Title: Application of an Australian model to predict fiber characteristics of cotton grown in Texas. Authors
Submitted to: National Cotton Council Beltwide Cotton Conference
Publication Type: Abstract Only
Publication Acceptance Date: January 6, 2012
Publication Date: January 6, 2012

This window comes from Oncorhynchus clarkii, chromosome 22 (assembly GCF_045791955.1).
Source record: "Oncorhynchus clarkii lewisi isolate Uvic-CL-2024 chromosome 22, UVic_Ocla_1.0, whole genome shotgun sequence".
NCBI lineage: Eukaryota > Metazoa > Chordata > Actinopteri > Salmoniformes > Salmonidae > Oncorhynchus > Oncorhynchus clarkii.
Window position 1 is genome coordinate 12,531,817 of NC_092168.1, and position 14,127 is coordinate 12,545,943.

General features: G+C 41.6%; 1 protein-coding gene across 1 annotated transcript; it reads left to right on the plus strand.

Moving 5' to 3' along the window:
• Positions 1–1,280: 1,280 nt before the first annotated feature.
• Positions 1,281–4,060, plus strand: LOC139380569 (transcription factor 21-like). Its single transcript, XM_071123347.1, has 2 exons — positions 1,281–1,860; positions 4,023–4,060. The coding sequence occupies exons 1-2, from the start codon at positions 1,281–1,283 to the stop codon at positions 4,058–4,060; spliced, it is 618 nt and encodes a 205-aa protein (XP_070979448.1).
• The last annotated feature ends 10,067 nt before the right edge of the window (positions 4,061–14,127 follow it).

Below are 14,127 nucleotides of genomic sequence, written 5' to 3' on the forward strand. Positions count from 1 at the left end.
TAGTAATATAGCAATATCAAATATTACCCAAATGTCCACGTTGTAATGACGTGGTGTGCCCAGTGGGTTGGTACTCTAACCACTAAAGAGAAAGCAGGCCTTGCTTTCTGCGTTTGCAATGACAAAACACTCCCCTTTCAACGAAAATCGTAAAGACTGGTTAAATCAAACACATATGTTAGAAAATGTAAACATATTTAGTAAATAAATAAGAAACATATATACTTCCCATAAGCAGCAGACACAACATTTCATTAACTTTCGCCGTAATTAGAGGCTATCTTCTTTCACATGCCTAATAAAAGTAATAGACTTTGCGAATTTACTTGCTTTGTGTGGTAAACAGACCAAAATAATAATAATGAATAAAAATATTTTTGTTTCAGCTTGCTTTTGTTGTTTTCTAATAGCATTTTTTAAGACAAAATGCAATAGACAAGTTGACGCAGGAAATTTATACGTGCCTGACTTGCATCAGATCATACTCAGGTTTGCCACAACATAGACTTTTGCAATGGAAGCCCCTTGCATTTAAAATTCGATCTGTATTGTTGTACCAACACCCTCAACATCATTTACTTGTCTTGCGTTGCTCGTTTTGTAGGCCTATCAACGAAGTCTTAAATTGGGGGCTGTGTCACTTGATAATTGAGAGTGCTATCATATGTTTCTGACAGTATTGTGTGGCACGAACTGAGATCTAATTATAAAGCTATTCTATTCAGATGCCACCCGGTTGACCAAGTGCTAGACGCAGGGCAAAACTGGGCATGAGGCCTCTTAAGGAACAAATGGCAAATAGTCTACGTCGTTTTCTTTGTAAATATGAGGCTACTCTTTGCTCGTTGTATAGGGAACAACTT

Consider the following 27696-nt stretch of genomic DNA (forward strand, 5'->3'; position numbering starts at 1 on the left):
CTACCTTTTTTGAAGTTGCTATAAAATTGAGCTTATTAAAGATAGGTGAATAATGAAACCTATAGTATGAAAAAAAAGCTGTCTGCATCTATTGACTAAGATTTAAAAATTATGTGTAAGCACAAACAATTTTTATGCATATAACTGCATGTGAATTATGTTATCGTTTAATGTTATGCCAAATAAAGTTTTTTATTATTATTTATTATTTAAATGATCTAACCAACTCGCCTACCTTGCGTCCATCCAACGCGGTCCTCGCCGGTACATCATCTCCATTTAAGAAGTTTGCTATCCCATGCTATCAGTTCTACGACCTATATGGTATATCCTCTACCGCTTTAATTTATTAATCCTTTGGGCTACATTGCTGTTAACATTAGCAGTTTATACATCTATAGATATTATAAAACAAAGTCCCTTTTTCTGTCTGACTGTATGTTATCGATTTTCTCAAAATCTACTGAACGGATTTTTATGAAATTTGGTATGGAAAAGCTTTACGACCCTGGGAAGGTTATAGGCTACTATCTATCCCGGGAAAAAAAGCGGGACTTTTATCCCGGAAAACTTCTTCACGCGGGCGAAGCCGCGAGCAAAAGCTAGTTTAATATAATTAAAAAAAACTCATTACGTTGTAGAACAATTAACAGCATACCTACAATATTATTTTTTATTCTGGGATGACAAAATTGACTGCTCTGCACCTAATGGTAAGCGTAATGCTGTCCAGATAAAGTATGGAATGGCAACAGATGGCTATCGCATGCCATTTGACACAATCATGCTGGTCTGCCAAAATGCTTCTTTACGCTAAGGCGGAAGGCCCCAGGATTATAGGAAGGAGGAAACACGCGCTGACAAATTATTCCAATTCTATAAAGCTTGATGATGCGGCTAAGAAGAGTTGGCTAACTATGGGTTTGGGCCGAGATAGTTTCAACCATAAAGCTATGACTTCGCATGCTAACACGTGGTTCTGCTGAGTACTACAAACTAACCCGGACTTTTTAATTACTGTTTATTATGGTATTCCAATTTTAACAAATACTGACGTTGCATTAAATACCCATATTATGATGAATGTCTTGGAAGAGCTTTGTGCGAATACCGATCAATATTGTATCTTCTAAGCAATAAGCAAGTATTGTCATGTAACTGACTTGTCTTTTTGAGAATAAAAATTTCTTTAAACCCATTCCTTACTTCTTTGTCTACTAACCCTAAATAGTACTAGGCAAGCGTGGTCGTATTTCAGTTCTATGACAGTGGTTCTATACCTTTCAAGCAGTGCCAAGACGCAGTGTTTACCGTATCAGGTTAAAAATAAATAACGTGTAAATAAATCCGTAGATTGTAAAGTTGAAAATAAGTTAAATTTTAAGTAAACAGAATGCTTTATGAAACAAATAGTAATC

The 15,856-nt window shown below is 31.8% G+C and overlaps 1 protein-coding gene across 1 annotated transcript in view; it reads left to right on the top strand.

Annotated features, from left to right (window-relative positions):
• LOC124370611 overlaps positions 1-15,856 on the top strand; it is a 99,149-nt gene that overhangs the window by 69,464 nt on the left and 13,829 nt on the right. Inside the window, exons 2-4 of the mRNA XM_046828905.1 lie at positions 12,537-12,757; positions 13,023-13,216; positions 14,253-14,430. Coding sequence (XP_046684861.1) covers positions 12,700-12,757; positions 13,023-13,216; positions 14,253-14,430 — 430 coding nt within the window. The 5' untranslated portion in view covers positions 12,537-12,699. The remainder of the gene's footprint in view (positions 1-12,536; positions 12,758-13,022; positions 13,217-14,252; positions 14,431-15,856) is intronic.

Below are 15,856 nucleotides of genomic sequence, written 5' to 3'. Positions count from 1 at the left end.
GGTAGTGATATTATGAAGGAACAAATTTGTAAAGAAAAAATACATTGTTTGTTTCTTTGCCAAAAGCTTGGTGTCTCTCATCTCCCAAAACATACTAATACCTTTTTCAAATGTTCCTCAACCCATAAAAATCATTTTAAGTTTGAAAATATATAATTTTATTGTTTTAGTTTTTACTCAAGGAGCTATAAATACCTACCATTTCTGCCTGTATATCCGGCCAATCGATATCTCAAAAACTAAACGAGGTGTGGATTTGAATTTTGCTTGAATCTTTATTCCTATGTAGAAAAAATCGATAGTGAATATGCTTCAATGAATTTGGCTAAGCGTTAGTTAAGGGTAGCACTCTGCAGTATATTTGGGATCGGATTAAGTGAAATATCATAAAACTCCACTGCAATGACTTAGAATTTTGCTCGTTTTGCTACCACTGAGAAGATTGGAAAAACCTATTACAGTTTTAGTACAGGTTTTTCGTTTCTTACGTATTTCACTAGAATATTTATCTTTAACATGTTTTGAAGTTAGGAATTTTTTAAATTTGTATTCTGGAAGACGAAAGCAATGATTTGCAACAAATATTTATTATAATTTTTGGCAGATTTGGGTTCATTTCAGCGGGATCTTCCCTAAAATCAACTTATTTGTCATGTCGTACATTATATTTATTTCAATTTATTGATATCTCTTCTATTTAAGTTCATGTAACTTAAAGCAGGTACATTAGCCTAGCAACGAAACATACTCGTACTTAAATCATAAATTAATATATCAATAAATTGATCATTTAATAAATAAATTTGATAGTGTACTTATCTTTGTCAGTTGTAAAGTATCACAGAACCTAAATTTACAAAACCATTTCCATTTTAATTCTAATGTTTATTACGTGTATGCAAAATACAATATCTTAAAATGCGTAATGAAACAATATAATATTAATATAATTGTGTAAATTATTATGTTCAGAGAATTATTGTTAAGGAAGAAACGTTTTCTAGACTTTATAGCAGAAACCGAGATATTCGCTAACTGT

Citation: Mahan, J.R., Payton, P.R., Bange, M. 2012. Application of an Australian model to predict fiber characteristics of cotton grown in Texas [abstract]. National Cotton Council Beltwide Cotton Conference. p.107. Technical Abstract: Temperature varies continuously and is a pervasive influence on virtually all aspects of cotton growth and development. Variation in cotton yield and quality can be broadly correlated with seasonal temperature patterns. Within-season temperature variation correlates with yield and quality variation on bolls on a plant. Season-to-season temperature variation correlates with yield and quality variation among years for a geographic location. Region-to-region temperature variation correlates with differences in yield and quality that are generally associated with growing regions. Heat units provide a convenient method for monitoring and quantifying effects of temperature on cotton growth and development and have been used to optimize management in production settings. Bange et al. (2010) used heat unit accumulation as part of an approach for predicting micronaire from daily temperature during fibre thickening. This approach was evaluated using archival data from genotype evaluation experiments for three sites across Texas. The sites tested were Lubbock, College Station, and Corpus Christi for a period of 10 years from 2000 to 2010. With no modification to the prediction tool were able to account for a significant proportion of the variation across the three sites and years (r2 = 0.35). Bange et al reported r2= 0.34 for a similar analysis of Australian cotton. The predictive tool does not account for the impact of water stress on micronaire that might be of significance in Texas. Improvements in the predictive capability for the USA may result from using a USA day degree crop development approach, and making some adjustments for crop size (ie. no of nodes in a crop contributing to yield quality of crops) for particular regions. This simple model might provide a management tool for predicting and managing environmental effects and fiber development.